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# Monetary Policy Actions in the Short run

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Monetary Policy Actions in the Short run

A recession has hit the United States — no one can get a job, businesses are failing, and there's minimal consumer spending! Or maybe the opposite has happened: inflation has taken over the country! There is too much spending and wages can't keep up with consumer spending. Thankfully, there is an institution in the United States that can assist with both scenarios: The Federal Reserve. In this article, we will take a look at how the Federal Reserve uses Monetary Policy action to help smooth any fluctuations in the short-run.

## Monetary Policy Actions in the Short Run Explanation

Let's try to understand monetary policy actions in the short run. The Federal Reserve will note the current state of the economy and conduct monetary policy. During recessionary periods, the Federal Reserve will conduct expansionary monetary policy to increase aggregate demand and close the negative output gap. During inflationary periods, the Federal Reserve will conduct contractionary monetary policy to decrease aggregate demand and close the positive output gap. Monetary policy has the same goal as Fiscal Policy but uses different tools to get there.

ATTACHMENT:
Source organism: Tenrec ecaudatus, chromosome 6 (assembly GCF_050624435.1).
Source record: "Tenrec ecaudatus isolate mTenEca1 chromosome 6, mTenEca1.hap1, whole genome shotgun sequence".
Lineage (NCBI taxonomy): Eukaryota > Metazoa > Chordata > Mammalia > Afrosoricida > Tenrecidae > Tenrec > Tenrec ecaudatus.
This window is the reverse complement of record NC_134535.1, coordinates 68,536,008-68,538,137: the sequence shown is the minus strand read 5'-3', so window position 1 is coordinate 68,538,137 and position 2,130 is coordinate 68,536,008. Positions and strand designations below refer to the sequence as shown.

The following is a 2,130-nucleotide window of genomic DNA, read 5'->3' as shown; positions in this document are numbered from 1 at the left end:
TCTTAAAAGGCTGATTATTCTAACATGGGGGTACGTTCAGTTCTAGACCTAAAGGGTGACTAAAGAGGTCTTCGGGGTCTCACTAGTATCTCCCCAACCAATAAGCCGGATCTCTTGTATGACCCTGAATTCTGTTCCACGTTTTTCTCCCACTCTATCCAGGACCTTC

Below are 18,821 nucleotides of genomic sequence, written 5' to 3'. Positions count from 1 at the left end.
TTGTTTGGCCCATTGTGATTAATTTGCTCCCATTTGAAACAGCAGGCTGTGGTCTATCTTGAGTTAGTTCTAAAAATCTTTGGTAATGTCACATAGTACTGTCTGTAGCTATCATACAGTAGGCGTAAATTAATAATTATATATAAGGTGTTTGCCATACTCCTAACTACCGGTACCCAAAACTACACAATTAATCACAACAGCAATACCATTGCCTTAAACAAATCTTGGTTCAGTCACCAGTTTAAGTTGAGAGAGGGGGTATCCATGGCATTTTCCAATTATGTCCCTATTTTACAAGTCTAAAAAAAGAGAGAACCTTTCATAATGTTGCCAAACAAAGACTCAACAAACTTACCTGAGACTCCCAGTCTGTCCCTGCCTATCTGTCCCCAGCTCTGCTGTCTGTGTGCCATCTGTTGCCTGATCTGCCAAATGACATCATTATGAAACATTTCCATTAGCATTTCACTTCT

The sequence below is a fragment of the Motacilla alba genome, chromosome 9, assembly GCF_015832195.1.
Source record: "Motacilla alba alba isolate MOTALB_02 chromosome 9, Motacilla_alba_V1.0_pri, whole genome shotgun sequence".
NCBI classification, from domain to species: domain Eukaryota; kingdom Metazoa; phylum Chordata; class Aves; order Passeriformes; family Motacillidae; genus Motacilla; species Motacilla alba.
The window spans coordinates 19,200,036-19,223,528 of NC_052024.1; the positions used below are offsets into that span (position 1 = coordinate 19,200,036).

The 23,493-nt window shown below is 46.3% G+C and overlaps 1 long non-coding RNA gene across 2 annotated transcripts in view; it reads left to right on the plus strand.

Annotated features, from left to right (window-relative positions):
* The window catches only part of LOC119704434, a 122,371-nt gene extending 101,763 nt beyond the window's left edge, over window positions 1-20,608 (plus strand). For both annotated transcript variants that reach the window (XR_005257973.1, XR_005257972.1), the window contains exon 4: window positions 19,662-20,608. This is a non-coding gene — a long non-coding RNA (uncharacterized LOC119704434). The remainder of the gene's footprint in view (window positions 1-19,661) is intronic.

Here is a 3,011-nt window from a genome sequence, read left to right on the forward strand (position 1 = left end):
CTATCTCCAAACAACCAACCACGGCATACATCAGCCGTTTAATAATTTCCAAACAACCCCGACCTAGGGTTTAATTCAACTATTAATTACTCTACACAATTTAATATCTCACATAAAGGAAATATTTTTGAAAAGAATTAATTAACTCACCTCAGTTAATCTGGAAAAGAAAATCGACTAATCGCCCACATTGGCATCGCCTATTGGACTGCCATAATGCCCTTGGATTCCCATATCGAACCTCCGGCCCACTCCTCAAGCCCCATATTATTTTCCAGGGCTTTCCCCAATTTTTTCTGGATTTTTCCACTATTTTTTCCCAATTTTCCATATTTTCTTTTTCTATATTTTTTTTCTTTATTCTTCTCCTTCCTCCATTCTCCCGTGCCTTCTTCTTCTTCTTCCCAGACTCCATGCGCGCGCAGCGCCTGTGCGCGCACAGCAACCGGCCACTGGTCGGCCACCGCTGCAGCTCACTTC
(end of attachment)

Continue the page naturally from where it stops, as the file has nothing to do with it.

The Federal Reserve will use three different tools to alter the Money Supply in an economy: the reserve requirement, the discount rate, and open-market operations. Changing the money supply will also lead to a change in interest rates and consumer spending. To understand the tools The Federal Reserve uses, we first need to understand how the monetary policy actions affect the economy as a whole.

A Pile of Money, pixabay

Expansionary Monetary Policy is increasing the money supply and/or decreasing interest rates to increase aggregate demand.

Contractionary Monetary Policy is decreasing the money supply and/or increasing interest rates to decrease aggregate demand.

## Monetary Policy Actions in the Short Run Examples

We will look at examples of monetary policy actions in the short run to see how the economy is affected.

### Monetary Policy Actions in the Short Run: Expansionary Monetary Policy

First, we will see how expansionary monetary policy in the short run affects output and price level in an economy.

Figure 1. Expansionary Monetary Policy, StudySmarter Originals

What does the graph above tell us? The economy is going through a recessionary period at points P1 and Y1. Aggregate demand is below the equilibrium point and must be increased to reach equilibrium. The recession will prompt The Federal Reserve to conduct expansionary monetary policy to achieve its goal. This will result in the money supply increasing and interest rate decreasing to push aggregate demand to the right. This will result in an increase in output and price level. Now, at P2 and Y2, the economy is in a new equilibrium — the Federal Reserve has successfully addressed a recessionary period in the economy!